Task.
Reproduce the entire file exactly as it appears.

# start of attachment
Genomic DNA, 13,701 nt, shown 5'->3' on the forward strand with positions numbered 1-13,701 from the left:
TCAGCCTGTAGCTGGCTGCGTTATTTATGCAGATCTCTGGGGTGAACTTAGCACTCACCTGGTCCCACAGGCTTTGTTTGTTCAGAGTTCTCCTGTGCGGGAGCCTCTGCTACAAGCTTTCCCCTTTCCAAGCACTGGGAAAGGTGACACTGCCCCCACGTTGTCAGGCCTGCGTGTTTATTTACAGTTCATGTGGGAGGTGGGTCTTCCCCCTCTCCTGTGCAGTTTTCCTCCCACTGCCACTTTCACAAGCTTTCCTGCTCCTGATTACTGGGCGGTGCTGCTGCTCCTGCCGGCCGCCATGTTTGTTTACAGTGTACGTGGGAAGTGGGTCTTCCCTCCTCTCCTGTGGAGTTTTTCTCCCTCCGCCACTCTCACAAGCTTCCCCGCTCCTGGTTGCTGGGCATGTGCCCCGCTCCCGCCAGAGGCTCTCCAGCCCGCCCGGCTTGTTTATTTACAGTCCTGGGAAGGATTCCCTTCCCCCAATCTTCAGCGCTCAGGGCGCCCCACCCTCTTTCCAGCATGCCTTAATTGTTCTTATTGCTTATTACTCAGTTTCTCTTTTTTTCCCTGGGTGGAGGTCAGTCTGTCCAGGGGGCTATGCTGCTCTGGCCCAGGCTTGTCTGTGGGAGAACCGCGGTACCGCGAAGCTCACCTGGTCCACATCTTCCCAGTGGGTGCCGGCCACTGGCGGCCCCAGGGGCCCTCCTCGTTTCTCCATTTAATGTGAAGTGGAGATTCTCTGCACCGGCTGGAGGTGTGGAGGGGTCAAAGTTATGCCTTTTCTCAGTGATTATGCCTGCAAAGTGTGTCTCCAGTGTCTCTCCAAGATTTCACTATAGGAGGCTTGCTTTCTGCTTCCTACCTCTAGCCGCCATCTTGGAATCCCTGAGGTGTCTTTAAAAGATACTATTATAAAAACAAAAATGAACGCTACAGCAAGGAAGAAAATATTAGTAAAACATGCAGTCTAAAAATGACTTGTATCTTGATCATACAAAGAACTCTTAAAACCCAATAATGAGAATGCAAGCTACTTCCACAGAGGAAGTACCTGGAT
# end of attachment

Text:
Genomic DNA, 13,701 nt, shown 5'->3' on the forward strand with positions numbered 1-13,701 from the left:
TCAGCCTGTAGCTGGCTGCGTTATTTATGCAGATCTCTGGGGTGAACTTAGCACTCACCTGGTCCCACAGGCTTTGTTTGTTCAGAGTTCTCCTGTGCGGGAGCCTCTGCTACAAGCTTTCCCCTTTCCAAGCACTGGGAAAGGTGACACTGCCCCCACGTTGTCAGGCCTGCGTGTTTATTTACAGTTCATGTGGGAGGTGGGTCTTCCCCCTCTCCTGTGCAGTTTTCCTCCCACTGCCACTTTCACAAGCTTTCCTGCTCCTGATTACTGGGCGGTGCTGCTGCTCCTGCCGGCCGCCATGTTTGTTTACAGTGTACGTGGGAAGTGGGTCTTCCCTCCTCTCCTGTGGAGTTTTTCTCCCTCCGCCACTCTCACAAGCTTCCCCGCTCCTGGTTGCTGGGCATGTGCCCCGCTCCCGCCAGAGGCTCTCCAGCCCGCCCGGCTTGTTTATTTACAGTCCTGGGAAGGATTCCCTTCCCCCAATCTTCAGCGCTCAGGGCGCCCCACCCTCTTTCCAGCATGCCTTAATTGTTCTTATTGCTTATTACTCAGTTTCTCTTTTTTTCCCTGGGTGGAGGTCAGTCTGTCCAGGGGGCTATGCTGCTCTGGCCCAGGCTTGTCTGTGGGAGAACCGCGGTACCGCGAAGCTCACCTGGTCCACATCTTCCCAGTGGGTGCCGGCCACTGGCGGCCCCAGGGGCCCTCCTCGTTTCTCCATTTAATGTGAAGTGGAGATTCTCTGCACCGGCTGGAGGTGTGGAGGGGTCAAAGTTATGCCTTTTCTCAGTGATTATGCCTGCAAAGTGTGTCTCCAGTGTCTCTCCAAGATTTCACTATAGGAGGCTTGCTTTCTGCTTCCTACCTCTAGCCGCCATCTTGGAATCCCTGAGGTGTCTTTAAAAGATACTATTATAAAAACAAAAATGAACGCTACAGCAAGGAAGAAAATATTAGTAAAACATGCAGTCTAAAAATGACTTGTATCTTGATCATACAAAGAACTCTTAAAACCCAATAATGAGAATGCAAGCTACTTCCACAGAGGAAGTACCTGGAT